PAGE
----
Influenza, a New Mom, and a Neonate

November 4, 2015
Terry Brenneman, MD
Terry Brenneman, MD

Would you know your options for treating a post-partum mom infected with flu who is eager to start breastfeeding her infant? Find out, here.

[[{"type":"media","view_mode":"media_crop","fid":"43024","attributes":{"alt":"","class":"media-image media-image-right","height":"295","id":"media_crop_696610600790","media_crop_h":"0","media_crop_image_style":"-1","media_crop_instance":"4684","media_crop_rotate":"0","media_crop_scale_h":"0","media_crop_scale_w":"0","media_crop_w":"0","media_crop_x":"0","media_crop_y":"0","style":"float: right;","title":"©RobertKneschke/Shutterstock.com ","typeof":"foaf:Image","width":"400"}}]]It is the middle of flu season when you get a call from one of the local obstetricians. He tells you he just delivered a baby who will be coming to your practice, but needs to ask you about something that he has not come across before. This does not bode well since you’re already behind schedule. He tells you that the mother arrived at the hospital with about 24 hours of fever, congestion, and malaise. A rapid flu test was positive. Mom had refused a flu vaccine during her pregnancy, not wanting to “expose her fetus to any foreign substances.” The OB tells you he would like to start mom on Tamiflu--but the mother is anxious to start breast feeding. The OB asks you if it is safe for her to breast feed and asks your opinion on a mask for mom.   

A pregnant pause ensues while you plumb the depths of your memory since this is not something you have ever come across before either. You tell the obstetrician that you will call him back in 5 minutes after you do a little research.

1. What does the CDC recommend in this situation?

A. Separate the ill mom from the baby. Use pumped milk if appropriate.

B. Mom needs to wear a mask and use careful hand washing.

C. The baby can stay in mom’s room but should be kept 6 feet away from the sick mother.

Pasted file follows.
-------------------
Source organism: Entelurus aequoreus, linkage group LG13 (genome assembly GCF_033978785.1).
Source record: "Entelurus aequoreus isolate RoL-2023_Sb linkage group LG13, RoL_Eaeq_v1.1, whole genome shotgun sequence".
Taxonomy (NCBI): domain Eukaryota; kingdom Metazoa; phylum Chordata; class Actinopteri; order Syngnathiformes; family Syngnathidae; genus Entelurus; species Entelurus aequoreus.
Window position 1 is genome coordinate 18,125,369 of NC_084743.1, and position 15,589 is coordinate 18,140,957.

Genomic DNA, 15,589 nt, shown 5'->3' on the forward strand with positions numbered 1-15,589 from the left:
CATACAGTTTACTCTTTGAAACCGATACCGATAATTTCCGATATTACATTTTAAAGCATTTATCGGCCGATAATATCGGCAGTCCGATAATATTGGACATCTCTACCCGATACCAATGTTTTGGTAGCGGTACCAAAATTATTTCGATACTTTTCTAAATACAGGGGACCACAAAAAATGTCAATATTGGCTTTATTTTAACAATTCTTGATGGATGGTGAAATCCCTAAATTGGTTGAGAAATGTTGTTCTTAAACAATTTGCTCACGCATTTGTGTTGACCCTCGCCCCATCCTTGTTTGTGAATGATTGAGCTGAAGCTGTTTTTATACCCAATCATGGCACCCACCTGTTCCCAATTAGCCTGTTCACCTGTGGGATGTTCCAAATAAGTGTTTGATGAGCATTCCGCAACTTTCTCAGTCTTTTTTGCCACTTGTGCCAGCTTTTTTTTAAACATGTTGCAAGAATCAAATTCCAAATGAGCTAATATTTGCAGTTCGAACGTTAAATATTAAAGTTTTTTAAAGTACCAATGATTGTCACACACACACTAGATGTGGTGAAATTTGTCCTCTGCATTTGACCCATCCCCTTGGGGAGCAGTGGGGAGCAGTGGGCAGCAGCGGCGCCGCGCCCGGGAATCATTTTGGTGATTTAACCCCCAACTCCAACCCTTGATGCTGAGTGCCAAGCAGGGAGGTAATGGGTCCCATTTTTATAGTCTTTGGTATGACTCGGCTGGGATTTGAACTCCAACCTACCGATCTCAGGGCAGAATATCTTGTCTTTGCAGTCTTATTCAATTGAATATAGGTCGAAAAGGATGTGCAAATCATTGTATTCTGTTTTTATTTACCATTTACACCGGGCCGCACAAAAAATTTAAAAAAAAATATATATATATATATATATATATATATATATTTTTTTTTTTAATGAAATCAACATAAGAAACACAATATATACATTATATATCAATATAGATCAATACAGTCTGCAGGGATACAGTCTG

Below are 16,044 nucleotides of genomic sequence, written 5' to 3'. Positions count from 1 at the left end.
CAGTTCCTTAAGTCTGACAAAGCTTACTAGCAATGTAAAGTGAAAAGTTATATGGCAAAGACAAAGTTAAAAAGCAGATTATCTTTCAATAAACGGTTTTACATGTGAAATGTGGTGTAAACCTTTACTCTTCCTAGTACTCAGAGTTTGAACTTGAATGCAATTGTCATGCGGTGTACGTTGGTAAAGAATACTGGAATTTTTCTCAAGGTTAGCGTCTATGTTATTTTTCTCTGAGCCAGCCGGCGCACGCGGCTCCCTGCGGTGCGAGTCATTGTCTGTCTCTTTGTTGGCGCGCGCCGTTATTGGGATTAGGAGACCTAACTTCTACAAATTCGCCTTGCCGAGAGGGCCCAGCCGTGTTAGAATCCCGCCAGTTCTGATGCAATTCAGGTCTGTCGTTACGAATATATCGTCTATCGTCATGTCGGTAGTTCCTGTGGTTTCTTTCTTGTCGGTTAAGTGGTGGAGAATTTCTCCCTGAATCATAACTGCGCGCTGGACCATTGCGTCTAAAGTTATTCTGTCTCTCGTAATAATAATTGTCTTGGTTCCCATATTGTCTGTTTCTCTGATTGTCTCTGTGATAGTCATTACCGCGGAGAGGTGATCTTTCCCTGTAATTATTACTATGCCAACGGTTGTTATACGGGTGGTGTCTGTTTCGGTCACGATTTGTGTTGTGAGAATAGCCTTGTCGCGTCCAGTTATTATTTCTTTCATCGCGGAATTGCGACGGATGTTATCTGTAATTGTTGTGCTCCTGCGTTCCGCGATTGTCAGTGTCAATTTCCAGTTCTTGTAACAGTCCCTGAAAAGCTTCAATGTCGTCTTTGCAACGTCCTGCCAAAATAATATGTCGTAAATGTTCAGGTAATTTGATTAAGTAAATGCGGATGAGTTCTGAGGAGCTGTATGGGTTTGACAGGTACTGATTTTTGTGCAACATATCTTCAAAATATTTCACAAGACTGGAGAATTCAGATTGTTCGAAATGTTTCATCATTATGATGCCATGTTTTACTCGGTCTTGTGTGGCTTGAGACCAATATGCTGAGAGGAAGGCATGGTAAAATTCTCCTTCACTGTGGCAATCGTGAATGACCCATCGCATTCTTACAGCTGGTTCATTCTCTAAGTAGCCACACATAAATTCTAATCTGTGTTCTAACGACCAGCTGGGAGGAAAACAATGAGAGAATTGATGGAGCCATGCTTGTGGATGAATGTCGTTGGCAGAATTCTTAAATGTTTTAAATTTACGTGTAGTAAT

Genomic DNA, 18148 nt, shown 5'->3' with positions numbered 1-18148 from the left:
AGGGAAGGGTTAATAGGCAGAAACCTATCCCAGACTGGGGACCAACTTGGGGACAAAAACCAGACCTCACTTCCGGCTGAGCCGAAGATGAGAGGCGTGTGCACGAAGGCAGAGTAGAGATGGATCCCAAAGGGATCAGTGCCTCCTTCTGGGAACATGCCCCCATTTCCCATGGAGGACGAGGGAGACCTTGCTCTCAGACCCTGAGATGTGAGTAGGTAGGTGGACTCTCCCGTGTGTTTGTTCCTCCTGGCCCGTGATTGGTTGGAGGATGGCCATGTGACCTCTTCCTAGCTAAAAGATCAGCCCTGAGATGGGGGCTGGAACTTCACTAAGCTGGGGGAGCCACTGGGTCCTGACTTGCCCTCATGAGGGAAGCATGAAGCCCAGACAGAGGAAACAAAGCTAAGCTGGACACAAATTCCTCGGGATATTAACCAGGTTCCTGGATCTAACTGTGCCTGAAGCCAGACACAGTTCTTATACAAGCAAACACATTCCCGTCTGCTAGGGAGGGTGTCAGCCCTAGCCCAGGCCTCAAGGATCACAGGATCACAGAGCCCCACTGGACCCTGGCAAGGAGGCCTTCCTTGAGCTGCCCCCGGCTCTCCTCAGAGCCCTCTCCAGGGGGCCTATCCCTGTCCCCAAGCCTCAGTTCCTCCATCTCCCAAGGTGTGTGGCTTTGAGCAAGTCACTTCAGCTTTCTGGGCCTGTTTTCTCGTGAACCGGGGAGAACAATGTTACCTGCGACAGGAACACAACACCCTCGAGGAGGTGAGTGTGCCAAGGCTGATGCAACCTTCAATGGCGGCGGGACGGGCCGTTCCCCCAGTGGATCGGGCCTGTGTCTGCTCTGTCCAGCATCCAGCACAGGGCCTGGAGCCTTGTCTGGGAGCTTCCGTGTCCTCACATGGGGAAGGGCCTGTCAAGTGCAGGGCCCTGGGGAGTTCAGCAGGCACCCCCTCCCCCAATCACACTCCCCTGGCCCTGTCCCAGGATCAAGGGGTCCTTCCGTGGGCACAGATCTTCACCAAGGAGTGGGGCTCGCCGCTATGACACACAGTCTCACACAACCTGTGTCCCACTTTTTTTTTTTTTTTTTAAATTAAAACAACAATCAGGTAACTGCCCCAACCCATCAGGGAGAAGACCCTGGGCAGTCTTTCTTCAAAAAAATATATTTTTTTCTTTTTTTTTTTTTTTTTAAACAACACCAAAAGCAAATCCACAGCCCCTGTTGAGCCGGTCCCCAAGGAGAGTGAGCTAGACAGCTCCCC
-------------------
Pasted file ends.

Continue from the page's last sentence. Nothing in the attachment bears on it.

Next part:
D. Both B and C are correct.

For answer, discussion, and next question, please click here.

Answer: A Separate the ill mom from the baby. Use pumped milk if appropriate.

Mom should be separated the mom from the baby until she has either been on antiviral meds for more than 48 hours, been afebrile for more than 24 hours, or is “able to control her cough and respiratory secretions.”  I’m not sure if I personally agree with this last condition. Even talking can result in respiratory droplets spreading flu viruses within a 6-ft radius.

The CDC does realize that “rooming in” is sometimes the only option in which case the baby should be kept 6 feet from mom and perhaps a curtain be placed between them; another healthy adult should provide care for the newborn. While these measures will seem somewhat draconian to some (particularly mom), newborns who become infected with influenza are at an increased risk of severe complications.

2. Should you start the infant on Tamiflu?

A. Yes; it is FDA approved for prophylaxis in this situation.

B. Not yet; it is FDA approved for treatment but not prophylaxis at this age.

C. No; use is not approved in infants less than 2 weeks of age.

D. Yes; it is not FDA approved for use, but the CDC does recommend its use in this situation.

For answer, discussion, and next question, please click here.

Answer: C. No, use is not approved in infants less than 2 weeks of age.

The FDA in 2012 did approve the use of Tamiflu in infants older than 2 weeks of age for the treatment of flu. Use of Tamiflu for prophylaxis is not approved or recommended by the CDC for children less than age 3 months unless the situation is “considered critical” becuase of the paucity of data on Tamiflu use in this age group.

3. Can mom breast feed while taking Tamiflu?

A. No; levels of Tamiflu in breast milk are high enough to result in a clinically significant dose to the newborn.

B. No; no data are available.

C. Yes; while levels of Tamiflu in breast milk are high enough to result in a clinically significant dose to the newborn, the benefit is thought to outweigh the risk.

D. Yes; levels of Tamiflu in breast milk are so low that the newborn will not receieve a clinically significant dose.

For answer and discussion, please click here.

Answer: D. Yes; levels of Tamiflu in breast milk are so low that the newborn will not receive a clinically significant dose.

The answer is yes, but data are sparse. In a study on exactly one subject taking the standard adult twice daily 75 mg dose, the maximum level of active metabolite in the breast milk was such that the relative infant dose was 0.5% of the maternal weight-adjusted dose. The CDC has recommended/approved Tamiflu’s use in breastfeeding moms.

References:

Hale T. Medications and Mothers' Milk. 15th Edition. Amarillo, TX: Hale Publishing, LP; 2015.

Centers for Disease Control and Prevention. Guidance for the Prevention and Control of Influenza in the Peri- and Postpartum Settings. http://www.cdc.gov/flu/professionals/infectioncontrol/peri-post-settings.htm